In addition, gaming offers a multisensory experience that combines audio, visual and haptic senses. Placements in videogames are typically classified into advergaming and in-game advertising (IGA). IGA refers to a brand being placed in a game for example a billboard, a car or a drink that a character may use and thus, the game and its intrinsic activities remain the focus. Advergaming refers to designing a game around a specific brand to promote it, thus the brand takes centre stage in the game and the rules are structured around the advertising message e.g. America’s Army, Turbo Espirit(United States Army, 2013).
Whilst gaming does possess some similarities to film and television research, it does have distinctiveness that contradicts the findings of the film and television research. These distinct features such as the games market, the different platforms, game genres, UK gamers and eSports will be summarised below.
1.4 Videogames market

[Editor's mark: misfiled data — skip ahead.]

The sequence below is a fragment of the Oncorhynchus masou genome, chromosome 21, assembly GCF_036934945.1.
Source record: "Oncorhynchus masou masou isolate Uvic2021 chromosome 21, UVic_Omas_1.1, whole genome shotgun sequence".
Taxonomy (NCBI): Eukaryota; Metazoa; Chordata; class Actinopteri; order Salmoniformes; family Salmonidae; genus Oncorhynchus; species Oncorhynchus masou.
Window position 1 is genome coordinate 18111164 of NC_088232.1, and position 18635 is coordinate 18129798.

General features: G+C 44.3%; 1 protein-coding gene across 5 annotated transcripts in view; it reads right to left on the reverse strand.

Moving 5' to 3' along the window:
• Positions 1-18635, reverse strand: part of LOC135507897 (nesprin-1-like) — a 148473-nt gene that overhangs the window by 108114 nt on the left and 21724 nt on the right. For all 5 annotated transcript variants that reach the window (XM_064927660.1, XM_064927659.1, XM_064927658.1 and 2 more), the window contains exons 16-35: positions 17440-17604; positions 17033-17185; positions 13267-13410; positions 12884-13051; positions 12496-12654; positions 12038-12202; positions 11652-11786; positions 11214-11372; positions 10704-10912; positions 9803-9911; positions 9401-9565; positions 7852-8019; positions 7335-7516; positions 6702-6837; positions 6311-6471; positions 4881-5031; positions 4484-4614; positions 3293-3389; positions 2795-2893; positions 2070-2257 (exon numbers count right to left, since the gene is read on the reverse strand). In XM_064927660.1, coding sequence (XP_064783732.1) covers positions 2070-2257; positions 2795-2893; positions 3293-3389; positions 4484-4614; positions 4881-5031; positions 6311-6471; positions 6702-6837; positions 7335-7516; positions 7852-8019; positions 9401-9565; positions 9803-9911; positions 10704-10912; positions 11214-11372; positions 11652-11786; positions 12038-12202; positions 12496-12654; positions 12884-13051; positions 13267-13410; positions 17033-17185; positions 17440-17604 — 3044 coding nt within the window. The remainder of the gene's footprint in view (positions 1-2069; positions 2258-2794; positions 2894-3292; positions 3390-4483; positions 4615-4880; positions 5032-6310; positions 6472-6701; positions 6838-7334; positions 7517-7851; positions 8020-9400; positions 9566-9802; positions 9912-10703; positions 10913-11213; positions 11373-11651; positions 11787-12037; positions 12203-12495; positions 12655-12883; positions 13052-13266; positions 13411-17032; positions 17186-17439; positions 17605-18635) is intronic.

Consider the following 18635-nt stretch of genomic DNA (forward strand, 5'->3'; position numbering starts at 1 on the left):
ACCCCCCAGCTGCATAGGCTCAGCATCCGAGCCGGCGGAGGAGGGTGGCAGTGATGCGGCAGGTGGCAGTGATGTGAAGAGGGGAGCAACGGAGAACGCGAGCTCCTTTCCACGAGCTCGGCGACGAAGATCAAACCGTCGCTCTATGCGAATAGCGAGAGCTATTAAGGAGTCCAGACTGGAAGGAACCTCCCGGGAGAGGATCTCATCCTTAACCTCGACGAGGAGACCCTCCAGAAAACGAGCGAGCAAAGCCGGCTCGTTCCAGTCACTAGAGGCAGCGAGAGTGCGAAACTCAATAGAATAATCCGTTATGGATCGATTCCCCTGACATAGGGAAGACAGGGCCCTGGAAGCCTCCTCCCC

The videogame and interactive entertainment industry is a growth industry and an important sector of the UK’s creative industries. Videogames are more popular than ever before, played by people of all ages at home, online, and on smartphones. Games cover a range of genres and styles, including hardcore games, casual games, social games and Massive Multiplayer Online Games (MMOG). The global games market was worth $108.9bn in game revenues by 2017, representing a 7.8% increase from the previous year (Newzoo, 2017). In the videogame market, the UK is estimated to be the sixth largest videogame market in terms of consumer revenues and worth £3.5bn with static consoles such as PS4 and Xbox One dominating (NewzooHq, 2017). With interest in new gaming technologies such as Virtual Reality (VR) and opportunities to engage new audiences in the light of next generation console devices, the gaming industry’s prospects are buoyant.
1.5 Gaming platforms
Traditionally the key distinction between gaming platforms i.e. the machines on which people play the games was personal computers (PCs) and consoles. PCs are rarely purchased exclusively for entertainment, whereas consoles such as Sony PlayStation, Microsoft Xbox and Nintendo are. Traditionally consoles have dominated the gaming industry as the most preferred device for gaming. Historically three major console manufacturers controlled the market, Sony who launched PlayStation in 1994, Microsoft who launched the Xbox in 2001 and Nintendo, which launched its first video game system in 1985. However, in recent year’s smartphone platforms has made significant inroads and is now a popular alternative.
1.6 Game genres